Danny Kim for TIME
By Mandy Oaklander
June 16, 2015

The best diet is the one you’ll stick to, but a new study suggests that might not be the one you’d pick for yourself.

In the experiment published in the Annals of Internal Medicine, a group of 207 veterans, mostly men, followed a diet for 48 weeks. About half were given a choice between two diets—low-carb or low-fat—while others were randomly assigned to one diet or the other.

Of those who got to choose, 58% picked the low-carb diet, and 42% chose the low-fat diet. Everyone in the study got group and phone counseling over the course of the study, and the researchers measured weight loss, adherence, attendance and weight-related quality of life.

“We figured that if people chose the diet on their own or with assistance that they would be more invested in the diet,” says lead author Dr. William Yancy, a research scientist at the Durham VA Medical Center. “We also thought that if they chose the diet based on what foods they preferred that that would help them stick to the diet better, but that’s not what we found.” Contrary to what the researchers expected to find, choosing a diet didn’t improve weight loss or make people any more likely to stick to their diet. In fact, people in this group actually lost less weight (an average of 12.5 pounds) than those assigned a diet (an average of 14.7 pounds). Statistically, however, there was no difference between the groups in any of the measures.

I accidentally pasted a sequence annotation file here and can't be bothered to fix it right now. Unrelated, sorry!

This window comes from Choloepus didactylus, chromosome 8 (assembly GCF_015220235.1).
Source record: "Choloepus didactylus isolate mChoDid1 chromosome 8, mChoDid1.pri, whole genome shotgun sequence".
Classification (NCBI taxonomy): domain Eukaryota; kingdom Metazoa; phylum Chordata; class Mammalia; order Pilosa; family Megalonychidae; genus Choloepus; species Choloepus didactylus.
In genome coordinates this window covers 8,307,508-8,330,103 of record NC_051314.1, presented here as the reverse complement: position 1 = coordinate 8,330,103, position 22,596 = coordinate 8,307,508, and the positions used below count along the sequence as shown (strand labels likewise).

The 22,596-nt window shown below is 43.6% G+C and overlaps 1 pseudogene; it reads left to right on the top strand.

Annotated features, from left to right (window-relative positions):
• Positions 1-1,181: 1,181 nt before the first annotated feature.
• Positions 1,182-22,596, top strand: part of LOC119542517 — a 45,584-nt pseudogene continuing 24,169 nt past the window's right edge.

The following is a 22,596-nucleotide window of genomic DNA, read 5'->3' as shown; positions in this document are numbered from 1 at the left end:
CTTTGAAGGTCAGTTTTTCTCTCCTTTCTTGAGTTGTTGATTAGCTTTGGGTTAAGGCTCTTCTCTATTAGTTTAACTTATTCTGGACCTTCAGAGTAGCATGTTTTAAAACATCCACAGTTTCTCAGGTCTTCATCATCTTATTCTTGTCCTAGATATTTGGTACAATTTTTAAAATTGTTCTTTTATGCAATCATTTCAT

That might be because people are more likely to overeat when following a diet that emphasizes the foods they like—which would likely be the diet they’d select, Yancy says. The weight loss disparity could also be due to something the researchers call a “personal trainer” effect: you adhere to a workout program better if you’re told which exercises to do. “We all know we can go and exercise on our own,” Yancy explains. “But a lot of people still prefer to have a trainer or go to a setting when someone is overseeing what they’re doing.”

Future research is needed, he says, but especially in the little-explored areas of prescribing diets for individuals. There may be promise in future weight loss interventions that focus on pairing a person with a diet through personality questionnaires, metabolic profiles like cholesterol tests or insulin tests, or even a person’s genetic profile, Yancy says.

Write to Mandy Oaklander at mandy.oaklander@time.com.

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